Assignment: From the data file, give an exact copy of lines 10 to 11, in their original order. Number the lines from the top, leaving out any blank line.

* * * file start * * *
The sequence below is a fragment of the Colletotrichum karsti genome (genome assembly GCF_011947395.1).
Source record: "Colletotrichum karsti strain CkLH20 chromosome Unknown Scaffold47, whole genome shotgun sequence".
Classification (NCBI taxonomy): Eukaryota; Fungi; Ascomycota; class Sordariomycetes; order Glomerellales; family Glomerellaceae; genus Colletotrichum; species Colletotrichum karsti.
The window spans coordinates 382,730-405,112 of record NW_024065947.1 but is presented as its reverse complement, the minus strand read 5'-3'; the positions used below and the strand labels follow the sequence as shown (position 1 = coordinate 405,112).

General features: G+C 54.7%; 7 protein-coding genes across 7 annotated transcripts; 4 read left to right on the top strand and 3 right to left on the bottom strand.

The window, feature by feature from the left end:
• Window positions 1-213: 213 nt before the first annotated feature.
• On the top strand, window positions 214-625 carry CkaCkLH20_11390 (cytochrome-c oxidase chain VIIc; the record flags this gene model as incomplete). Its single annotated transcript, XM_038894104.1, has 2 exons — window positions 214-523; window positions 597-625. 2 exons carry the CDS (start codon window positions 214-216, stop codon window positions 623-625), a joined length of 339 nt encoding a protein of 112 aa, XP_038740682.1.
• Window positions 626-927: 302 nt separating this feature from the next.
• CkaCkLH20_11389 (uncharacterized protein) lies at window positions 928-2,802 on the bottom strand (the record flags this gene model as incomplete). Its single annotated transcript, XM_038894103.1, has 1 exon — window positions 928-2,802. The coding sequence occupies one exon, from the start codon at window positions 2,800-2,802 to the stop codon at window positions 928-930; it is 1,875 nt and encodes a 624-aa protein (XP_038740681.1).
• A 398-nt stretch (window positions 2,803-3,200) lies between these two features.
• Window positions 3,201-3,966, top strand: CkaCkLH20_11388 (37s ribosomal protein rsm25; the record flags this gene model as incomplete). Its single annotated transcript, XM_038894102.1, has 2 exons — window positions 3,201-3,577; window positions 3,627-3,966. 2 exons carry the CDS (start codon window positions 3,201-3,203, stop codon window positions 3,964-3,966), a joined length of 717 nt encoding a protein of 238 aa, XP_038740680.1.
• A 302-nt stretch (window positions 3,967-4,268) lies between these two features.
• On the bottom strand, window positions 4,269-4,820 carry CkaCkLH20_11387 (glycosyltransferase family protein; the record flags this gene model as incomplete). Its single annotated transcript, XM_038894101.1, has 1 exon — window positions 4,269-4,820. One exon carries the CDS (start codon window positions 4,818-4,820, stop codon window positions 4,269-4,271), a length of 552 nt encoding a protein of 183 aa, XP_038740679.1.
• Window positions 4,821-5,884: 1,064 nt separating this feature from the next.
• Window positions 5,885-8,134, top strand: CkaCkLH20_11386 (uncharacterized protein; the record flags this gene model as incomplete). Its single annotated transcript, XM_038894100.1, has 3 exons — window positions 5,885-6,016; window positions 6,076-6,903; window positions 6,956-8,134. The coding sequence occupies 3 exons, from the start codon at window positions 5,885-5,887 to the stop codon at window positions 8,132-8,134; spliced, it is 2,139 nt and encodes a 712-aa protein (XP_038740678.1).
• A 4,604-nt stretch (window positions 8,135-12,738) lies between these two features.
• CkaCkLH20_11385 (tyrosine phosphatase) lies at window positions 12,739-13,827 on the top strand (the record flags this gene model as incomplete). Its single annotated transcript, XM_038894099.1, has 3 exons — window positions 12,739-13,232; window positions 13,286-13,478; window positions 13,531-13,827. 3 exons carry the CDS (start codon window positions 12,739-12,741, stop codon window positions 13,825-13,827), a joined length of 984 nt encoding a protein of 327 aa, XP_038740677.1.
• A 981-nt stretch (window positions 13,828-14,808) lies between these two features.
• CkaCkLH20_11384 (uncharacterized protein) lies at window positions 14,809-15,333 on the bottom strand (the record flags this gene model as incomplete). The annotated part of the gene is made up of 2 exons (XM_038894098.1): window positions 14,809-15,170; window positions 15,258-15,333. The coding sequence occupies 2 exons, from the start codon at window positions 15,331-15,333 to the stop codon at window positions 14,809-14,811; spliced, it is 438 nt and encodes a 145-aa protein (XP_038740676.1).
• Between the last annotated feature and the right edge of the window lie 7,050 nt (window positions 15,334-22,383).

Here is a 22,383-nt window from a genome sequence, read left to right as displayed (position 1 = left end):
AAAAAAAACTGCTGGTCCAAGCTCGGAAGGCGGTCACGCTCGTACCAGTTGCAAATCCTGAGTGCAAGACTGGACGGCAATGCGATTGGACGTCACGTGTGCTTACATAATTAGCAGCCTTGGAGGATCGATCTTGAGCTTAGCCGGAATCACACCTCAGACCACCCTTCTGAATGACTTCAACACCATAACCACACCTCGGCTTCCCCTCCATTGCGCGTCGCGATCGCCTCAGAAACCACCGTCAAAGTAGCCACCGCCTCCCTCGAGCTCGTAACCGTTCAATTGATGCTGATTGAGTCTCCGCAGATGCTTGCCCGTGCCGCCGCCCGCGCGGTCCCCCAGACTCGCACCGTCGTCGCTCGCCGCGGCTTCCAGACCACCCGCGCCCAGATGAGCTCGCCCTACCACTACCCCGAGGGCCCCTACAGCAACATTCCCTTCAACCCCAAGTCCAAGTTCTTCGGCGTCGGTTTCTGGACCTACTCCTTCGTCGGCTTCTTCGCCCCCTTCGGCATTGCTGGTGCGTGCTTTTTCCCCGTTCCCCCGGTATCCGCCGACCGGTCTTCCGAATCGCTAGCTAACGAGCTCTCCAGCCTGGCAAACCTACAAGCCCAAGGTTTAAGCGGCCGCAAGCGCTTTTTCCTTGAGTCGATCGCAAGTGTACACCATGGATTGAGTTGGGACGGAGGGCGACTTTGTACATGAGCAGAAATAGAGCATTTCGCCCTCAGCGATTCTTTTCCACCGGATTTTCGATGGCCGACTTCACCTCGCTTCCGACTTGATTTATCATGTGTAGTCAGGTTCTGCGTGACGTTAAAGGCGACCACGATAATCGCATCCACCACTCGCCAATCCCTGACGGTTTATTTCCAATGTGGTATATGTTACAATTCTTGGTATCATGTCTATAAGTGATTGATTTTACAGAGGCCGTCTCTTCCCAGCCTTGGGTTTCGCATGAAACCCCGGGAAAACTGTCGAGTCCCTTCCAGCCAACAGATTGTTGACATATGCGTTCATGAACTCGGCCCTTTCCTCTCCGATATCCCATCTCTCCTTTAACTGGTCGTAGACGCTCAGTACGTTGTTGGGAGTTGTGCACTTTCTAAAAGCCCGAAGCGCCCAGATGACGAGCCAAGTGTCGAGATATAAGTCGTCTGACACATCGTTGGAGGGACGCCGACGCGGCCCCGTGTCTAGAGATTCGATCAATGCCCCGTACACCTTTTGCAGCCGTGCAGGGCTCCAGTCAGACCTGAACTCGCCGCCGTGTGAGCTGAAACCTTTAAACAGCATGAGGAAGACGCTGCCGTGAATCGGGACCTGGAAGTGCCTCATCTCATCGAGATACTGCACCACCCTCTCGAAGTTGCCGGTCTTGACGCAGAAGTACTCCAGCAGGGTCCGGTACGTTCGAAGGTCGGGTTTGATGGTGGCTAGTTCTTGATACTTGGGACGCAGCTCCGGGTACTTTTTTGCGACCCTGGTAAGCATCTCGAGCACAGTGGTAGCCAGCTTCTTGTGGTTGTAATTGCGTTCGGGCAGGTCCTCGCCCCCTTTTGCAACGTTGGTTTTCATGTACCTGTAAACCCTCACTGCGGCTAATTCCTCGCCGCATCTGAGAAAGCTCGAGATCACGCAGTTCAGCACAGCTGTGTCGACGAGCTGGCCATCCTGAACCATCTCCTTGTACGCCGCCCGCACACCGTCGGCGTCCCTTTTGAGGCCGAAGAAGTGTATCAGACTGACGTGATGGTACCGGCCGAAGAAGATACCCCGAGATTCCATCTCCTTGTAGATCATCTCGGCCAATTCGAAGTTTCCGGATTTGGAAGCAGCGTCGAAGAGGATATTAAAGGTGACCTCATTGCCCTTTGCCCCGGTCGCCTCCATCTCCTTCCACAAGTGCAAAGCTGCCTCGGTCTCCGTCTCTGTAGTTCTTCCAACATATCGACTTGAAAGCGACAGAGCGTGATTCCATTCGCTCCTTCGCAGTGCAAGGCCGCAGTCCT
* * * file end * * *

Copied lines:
• CkaCkLH20_11389 (uncharacterized protein) lies at window positions 928-2,802 on the bottom strand (the record flags this gene model as incomplete). Its single annotated transcript, XM_038894103.1, has 1 exon — window positions 928-2,802. The coding sequence occupies one exon, from the start codon at window positions 2,800-2,802 to the stop codon at window positions 928-930; it is 1,875 nt and encodes a 624-aa protein (XP_038740681.1).
• A 398-nt stretch (window positions 2,803-3,200) lies between these two features.